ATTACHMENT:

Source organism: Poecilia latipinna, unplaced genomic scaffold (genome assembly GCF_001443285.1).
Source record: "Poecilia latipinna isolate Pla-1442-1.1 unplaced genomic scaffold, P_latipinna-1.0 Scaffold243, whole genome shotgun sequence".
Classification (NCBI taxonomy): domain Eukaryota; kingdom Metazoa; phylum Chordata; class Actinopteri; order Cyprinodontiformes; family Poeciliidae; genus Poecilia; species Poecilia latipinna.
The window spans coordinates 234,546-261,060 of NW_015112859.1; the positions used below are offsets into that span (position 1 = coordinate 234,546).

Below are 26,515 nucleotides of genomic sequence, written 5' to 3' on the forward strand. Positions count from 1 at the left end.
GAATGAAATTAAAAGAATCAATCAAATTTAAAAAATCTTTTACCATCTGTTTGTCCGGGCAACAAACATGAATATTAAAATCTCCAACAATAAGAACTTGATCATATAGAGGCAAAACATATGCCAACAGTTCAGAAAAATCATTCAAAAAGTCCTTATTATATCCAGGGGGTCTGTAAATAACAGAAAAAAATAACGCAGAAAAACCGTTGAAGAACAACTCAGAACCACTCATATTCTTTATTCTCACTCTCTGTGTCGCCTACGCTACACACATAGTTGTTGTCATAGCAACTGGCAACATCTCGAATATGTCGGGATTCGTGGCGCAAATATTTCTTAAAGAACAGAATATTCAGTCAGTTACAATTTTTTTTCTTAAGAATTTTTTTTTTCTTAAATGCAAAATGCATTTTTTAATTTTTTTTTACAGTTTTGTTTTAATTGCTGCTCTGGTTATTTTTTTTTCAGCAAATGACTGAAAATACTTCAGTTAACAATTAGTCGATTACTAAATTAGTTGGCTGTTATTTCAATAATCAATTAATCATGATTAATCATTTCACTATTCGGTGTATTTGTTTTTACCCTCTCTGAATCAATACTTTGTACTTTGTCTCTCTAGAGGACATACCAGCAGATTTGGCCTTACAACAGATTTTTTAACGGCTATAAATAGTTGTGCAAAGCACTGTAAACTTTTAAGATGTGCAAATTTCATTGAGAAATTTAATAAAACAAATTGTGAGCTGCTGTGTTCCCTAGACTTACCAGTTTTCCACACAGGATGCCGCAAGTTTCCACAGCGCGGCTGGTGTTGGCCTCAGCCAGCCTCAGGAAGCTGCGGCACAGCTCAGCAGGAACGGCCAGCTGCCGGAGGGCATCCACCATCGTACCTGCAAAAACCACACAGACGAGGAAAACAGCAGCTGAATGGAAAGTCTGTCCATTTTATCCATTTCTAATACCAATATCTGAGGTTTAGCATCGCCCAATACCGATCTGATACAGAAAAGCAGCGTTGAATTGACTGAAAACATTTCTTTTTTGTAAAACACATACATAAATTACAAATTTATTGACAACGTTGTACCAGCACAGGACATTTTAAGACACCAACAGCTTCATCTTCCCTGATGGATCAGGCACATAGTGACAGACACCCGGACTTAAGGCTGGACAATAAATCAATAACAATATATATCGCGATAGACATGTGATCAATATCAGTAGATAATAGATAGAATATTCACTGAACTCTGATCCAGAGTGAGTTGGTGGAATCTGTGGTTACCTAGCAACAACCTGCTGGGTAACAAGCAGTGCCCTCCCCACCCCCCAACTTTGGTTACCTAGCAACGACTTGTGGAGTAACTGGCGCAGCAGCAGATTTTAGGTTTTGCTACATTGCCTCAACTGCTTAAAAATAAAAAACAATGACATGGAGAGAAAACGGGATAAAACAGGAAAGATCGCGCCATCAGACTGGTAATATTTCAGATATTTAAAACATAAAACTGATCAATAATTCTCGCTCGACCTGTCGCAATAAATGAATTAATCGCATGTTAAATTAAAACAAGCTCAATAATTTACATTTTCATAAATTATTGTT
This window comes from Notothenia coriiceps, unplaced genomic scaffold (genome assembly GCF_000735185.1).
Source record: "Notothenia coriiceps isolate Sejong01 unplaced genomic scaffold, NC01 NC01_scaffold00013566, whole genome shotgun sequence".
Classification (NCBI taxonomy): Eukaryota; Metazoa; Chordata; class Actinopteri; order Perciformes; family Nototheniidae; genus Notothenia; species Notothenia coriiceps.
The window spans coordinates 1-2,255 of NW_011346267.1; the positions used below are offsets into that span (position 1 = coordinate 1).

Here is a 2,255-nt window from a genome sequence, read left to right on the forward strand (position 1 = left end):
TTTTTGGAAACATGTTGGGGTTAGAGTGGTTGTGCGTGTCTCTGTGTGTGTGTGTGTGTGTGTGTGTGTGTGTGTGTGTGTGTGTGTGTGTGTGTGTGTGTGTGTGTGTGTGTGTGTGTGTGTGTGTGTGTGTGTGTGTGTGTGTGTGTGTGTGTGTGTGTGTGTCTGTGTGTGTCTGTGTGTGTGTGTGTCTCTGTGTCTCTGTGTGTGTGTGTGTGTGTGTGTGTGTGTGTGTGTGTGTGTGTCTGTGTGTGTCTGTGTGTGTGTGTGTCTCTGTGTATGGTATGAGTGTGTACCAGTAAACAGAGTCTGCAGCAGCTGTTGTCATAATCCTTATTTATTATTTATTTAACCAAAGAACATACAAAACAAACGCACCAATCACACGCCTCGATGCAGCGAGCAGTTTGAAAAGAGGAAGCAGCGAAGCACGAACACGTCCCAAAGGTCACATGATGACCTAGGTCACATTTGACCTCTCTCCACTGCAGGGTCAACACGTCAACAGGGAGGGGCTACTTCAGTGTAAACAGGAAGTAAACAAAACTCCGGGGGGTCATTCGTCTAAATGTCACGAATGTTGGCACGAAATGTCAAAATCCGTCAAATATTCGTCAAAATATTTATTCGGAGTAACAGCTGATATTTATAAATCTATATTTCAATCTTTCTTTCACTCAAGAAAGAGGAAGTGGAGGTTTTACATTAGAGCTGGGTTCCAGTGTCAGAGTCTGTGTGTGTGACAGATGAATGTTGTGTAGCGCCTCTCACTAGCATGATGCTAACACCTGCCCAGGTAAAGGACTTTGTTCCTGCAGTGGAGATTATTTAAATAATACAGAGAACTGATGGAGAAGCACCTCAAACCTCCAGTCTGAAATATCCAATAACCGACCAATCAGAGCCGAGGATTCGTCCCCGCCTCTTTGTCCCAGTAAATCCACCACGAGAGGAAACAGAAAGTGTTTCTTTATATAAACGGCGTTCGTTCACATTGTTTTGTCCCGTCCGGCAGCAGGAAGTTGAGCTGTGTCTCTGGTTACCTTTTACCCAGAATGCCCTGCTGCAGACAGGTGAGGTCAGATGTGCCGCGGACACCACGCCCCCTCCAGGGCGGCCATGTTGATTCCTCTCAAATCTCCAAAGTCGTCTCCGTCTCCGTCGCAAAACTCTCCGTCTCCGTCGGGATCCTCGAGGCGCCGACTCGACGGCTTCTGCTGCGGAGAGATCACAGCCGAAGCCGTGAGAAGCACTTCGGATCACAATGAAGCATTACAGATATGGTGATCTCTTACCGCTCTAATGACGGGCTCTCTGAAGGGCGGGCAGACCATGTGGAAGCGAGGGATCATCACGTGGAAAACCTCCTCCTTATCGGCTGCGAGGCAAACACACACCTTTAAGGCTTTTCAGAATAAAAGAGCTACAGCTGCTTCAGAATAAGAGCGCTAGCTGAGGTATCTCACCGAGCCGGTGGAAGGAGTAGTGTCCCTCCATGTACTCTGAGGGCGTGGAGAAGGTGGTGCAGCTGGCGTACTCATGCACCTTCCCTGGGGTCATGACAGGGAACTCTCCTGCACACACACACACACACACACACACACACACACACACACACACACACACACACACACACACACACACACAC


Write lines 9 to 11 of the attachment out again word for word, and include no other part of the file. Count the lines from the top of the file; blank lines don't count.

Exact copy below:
Classification (NCBI taxonomy): Eukaryota; Metazoa; Chordata; class Actinopteri; order Perciformes; family Nototheniidae; genus Notothenia; species Notothenia coriiceps.
The window spans coordinates 1-2,255 of NW_011346267.1; the positions used below are offsets into that span (position 1 = coordinate 1).

Here is a 2,255-nt window from a genome sequence, read left to right on the forward strand (position 1 = left end):